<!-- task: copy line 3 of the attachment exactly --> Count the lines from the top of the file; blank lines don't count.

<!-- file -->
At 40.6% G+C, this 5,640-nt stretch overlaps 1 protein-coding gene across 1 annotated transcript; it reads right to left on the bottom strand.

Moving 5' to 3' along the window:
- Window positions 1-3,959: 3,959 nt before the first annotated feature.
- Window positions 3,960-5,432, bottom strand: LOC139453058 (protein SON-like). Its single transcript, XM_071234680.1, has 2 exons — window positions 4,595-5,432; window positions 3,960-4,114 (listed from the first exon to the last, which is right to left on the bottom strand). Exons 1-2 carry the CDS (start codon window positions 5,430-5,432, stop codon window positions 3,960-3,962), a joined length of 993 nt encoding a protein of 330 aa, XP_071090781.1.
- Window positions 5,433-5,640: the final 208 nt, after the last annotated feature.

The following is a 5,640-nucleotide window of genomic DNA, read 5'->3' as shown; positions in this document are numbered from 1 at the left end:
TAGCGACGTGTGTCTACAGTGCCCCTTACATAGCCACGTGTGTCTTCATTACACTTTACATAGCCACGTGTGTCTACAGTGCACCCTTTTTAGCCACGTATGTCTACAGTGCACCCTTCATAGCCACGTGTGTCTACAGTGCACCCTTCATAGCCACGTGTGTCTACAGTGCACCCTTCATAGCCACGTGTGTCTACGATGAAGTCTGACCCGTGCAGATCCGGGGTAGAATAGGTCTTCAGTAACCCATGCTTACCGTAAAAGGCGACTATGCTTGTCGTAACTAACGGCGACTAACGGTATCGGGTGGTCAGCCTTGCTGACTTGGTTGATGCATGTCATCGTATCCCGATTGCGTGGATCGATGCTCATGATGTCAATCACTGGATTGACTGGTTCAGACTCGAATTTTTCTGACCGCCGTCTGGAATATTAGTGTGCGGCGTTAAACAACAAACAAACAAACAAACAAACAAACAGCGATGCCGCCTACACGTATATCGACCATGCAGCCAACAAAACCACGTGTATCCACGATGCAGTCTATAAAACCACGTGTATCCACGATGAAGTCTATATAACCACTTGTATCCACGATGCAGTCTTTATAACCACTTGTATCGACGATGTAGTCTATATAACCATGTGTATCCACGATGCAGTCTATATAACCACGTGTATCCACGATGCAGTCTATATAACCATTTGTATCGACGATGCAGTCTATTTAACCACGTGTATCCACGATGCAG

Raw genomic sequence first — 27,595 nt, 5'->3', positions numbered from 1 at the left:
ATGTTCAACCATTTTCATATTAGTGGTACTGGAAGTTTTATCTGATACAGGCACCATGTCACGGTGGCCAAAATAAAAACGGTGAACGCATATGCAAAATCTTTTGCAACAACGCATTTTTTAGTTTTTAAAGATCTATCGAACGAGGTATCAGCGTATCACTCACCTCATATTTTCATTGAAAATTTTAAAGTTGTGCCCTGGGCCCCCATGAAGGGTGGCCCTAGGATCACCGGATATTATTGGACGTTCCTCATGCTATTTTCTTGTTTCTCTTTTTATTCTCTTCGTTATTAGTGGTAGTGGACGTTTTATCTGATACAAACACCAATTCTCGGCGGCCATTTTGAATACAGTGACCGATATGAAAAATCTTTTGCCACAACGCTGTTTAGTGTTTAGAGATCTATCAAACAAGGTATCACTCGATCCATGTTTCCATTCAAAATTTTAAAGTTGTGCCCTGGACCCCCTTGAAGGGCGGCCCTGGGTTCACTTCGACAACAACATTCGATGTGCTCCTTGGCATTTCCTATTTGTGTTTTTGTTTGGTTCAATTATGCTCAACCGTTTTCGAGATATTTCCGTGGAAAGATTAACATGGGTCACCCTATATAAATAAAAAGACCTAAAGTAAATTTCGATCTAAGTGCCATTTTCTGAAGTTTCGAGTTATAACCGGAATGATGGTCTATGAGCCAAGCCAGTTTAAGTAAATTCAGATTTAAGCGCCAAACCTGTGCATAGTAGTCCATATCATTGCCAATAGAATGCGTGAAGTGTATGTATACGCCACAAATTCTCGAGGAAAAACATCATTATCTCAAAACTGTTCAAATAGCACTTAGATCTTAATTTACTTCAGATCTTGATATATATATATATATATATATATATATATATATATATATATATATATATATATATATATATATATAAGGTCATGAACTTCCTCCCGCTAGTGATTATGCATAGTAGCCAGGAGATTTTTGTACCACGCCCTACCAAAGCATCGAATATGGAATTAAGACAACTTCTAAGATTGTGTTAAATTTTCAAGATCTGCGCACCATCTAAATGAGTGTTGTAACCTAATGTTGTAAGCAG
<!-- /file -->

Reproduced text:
- Window positions 1-3,959: 3,959 nt before the first annotated feature.